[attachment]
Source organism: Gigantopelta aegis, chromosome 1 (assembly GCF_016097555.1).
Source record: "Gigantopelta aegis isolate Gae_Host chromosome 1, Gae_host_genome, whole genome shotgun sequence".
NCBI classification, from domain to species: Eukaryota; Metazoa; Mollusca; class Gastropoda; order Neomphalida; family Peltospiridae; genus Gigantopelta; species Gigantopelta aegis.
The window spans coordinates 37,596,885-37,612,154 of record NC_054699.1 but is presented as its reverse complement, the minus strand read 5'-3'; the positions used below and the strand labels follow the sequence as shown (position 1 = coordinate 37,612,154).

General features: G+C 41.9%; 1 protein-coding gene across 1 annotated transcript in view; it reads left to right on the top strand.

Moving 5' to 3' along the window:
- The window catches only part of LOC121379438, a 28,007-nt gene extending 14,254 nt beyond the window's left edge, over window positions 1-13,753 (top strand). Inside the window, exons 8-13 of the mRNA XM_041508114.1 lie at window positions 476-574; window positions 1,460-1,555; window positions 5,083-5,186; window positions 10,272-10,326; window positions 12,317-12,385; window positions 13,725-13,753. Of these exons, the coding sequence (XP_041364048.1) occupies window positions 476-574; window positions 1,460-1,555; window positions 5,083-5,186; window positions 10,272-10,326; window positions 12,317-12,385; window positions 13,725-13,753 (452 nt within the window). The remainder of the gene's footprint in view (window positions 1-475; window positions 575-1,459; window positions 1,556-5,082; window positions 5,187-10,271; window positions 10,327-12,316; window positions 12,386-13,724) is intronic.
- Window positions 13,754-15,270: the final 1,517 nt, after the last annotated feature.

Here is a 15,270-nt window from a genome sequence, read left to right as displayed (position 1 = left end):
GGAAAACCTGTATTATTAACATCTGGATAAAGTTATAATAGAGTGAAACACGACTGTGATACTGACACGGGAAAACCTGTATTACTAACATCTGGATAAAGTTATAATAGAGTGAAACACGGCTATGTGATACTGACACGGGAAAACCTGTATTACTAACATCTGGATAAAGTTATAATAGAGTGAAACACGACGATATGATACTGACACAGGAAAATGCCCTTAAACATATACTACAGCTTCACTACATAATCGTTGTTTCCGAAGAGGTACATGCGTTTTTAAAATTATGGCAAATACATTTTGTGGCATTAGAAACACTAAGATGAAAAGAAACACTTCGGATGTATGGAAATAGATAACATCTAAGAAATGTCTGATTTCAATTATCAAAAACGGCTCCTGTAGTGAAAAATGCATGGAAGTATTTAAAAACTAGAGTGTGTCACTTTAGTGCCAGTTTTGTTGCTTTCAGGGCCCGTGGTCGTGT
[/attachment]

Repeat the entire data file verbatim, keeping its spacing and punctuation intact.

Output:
Source organism: Gigantopelta aegis, chromosome 1 (assembly GCF_016097555.1).
Source record: "Gigantopelta aegis isolate Gae_Host chromosome 1, Gae_host_genome, whole genome shotgun sequence".
NCBI classification, from domain to species: Eukaryota; Metazoa; Mollusca; class Gastropoda; order Neomphalida; family Peltospiridae; genus Gigantopelta; species Gigantopelta aegis.
The window spans coordinates 37,596,885-37,612,154 of record NC_054699.1 but is presented as its reverse complement, the minus strand read 5'-3'; the positions used below and the strand labels follow the sequence as shown (position 1 = coordinate 37,612,154).

General features: G+C 41.9%; 1 protein-coding gene across 1 annotated transcript in view; it reads left to right on the top strand.

Moving 5' to 3' along the window:
- The window catches only part of LOC121379438, a 28,007-nt gene extending 14,254 nt beyond the window's left edge, over window positions 1-13,753 (top strand). Inside the window, exons 8-13 of the mRNA XM_041508114.1 lie at window positions 476-574; window positions 1,460-1,555; window positions 5,083-5,186; window positions 10,272-10,326; window positions 12,317-12,385; window positions 13,725-13,753. Of these exons, the coding sequence (XP_041364048.1) occupies window positions 476-574; window positions 1,460-1,555; window positions 5,083-5,186; window positions 10,272-10,326; window positions 12,317-12,385; window positions 13,725-13,753 (452 nt within the window). The remainder of the gene's footprint in view (window positions 1-475; window positions 575-1,459; window positions 1,556-5,082; window positions 5,187-10,271; window positions 10,327-12,316; window positions 12,386-13,724) is intronic.
- Window positions 13,754-15,270: the final 1,517 nt, after the last annotated feature.

Here is a 15,270-nt window from a genome sequence, read left to right as displayed (position 1 = left end):
GGAAAACCTGTATTATTAACATCTGGATAAAGTTATAATAGAGTGAAACACGACTGTGATACTGACACGGGAAAACCTGTATTACTAACATCTGGATAAAGTTATAATAGAGTGAAACACGGCTATGTGATACTGACACGGGAAAACCTGTATTACTAACATCTGGATAAAGTTATAATAGAGTGAAACACGACGATATGATACTGACACAGGAAAATGCCCTTAAACATATACTACAGCTTCACTACATAATCGTTGTTTCCGAAGAGGTACATGCGTTTTTAAAATTATGGCAAATACATTTTGTGGCATTAGAAACACTAAGATGAAAAGAAACACTTCGGATGTATGGAAATAGATAACATCTAAGAAATGTCTGATTTCAATTATCAAAAACGGCTCCTGTAGTGAAAAATGCATGGAAGTATTTAAAAACTAGAGTGTGTCACTTTAGTGCCAGTTTTGTTGCTTTCAGGGCCCGTGGTCGTGT